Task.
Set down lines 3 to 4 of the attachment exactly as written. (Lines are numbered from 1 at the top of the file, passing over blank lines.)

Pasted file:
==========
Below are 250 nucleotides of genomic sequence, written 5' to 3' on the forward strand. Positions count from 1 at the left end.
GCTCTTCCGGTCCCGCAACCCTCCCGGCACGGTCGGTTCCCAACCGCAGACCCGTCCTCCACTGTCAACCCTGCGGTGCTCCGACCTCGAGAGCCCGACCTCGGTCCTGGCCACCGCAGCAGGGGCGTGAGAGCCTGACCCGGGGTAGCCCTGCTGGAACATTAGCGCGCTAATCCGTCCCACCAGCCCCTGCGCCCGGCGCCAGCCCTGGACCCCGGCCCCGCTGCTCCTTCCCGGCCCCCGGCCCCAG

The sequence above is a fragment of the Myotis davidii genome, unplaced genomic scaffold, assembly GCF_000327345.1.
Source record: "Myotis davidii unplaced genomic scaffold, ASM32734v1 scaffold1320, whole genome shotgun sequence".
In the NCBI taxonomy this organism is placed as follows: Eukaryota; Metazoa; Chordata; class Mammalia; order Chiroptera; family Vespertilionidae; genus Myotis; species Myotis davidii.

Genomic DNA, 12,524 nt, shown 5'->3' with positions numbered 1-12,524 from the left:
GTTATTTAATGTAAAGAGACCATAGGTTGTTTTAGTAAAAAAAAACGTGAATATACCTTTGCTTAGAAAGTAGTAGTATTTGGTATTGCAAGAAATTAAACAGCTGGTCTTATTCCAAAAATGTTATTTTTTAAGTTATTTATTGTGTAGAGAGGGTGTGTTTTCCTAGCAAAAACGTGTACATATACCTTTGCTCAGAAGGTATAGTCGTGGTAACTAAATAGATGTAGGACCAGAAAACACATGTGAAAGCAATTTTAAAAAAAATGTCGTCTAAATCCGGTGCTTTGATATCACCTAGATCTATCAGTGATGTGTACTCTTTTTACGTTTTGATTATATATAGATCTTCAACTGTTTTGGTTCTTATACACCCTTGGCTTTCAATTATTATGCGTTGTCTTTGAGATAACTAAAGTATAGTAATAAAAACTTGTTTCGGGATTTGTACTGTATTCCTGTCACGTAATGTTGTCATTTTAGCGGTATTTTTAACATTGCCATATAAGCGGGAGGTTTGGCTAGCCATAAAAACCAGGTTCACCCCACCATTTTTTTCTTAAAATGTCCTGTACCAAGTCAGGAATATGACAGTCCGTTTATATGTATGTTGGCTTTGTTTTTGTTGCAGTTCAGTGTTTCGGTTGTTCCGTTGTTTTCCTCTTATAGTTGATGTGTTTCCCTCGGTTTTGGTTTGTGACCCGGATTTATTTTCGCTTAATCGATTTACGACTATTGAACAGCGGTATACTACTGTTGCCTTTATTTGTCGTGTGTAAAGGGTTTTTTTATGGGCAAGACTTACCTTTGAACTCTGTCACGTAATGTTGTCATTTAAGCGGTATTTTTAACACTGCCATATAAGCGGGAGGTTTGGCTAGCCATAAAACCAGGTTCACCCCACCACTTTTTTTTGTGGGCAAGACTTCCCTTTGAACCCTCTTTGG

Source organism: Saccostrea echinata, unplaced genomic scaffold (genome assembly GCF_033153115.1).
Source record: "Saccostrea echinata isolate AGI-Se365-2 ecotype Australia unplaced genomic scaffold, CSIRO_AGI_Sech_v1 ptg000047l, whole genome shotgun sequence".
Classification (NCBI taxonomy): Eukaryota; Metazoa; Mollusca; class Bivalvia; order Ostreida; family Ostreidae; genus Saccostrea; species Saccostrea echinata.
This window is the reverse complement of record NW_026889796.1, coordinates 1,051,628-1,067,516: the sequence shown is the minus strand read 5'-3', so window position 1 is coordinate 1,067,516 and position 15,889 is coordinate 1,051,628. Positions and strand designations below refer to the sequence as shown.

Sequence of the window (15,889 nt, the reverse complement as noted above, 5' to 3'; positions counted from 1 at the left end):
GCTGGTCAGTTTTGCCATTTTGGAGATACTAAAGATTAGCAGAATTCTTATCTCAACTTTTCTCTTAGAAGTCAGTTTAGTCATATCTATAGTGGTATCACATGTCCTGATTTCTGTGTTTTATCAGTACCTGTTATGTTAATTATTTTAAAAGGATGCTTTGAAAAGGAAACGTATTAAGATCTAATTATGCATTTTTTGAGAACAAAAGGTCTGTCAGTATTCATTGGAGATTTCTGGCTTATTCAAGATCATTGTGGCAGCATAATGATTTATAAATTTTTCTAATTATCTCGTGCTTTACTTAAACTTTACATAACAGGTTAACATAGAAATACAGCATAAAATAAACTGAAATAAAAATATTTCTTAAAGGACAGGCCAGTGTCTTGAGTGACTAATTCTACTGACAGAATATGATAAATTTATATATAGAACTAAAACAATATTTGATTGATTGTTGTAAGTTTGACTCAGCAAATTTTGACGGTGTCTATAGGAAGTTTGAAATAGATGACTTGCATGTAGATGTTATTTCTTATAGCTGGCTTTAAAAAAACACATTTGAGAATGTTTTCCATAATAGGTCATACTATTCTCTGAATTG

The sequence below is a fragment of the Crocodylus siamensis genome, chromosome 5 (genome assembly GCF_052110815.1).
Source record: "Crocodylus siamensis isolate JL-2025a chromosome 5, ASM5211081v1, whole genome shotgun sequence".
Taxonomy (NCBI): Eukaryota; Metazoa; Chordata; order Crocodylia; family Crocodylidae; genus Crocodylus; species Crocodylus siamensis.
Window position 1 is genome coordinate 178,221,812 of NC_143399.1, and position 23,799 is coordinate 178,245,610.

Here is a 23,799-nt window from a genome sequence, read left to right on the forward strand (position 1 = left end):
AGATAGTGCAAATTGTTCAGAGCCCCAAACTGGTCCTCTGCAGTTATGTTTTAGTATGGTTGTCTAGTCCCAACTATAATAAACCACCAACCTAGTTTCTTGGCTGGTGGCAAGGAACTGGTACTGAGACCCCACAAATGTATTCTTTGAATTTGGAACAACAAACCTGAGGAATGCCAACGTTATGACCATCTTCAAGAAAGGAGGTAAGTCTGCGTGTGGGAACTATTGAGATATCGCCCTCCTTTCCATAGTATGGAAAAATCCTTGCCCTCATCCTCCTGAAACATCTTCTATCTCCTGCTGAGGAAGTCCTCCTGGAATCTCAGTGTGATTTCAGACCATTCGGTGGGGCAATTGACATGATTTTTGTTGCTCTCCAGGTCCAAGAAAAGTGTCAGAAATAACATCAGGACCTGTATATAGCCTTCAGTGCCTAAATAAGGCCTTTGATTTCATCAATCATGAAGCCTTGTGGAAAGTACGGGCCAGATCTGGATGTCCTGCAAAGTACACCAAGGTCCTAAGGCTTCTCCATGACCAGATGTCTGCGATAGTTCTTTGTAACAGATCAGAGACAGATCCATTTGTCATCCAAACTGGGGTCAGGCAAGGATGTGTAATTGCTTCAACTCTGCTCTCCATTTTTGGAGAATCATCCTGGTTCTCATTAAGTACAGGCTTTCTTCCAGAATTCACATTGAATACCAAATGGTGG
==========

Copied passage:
The sequence above is a fragment of the Myotis davidii genome, unplaced genomic scaffold, assembly GCF_000327345.1.
Source record: "Myotis davidii unplaced genomic scaffold, ASM32734v1 scaffold1320, whole genome shotgun sequence".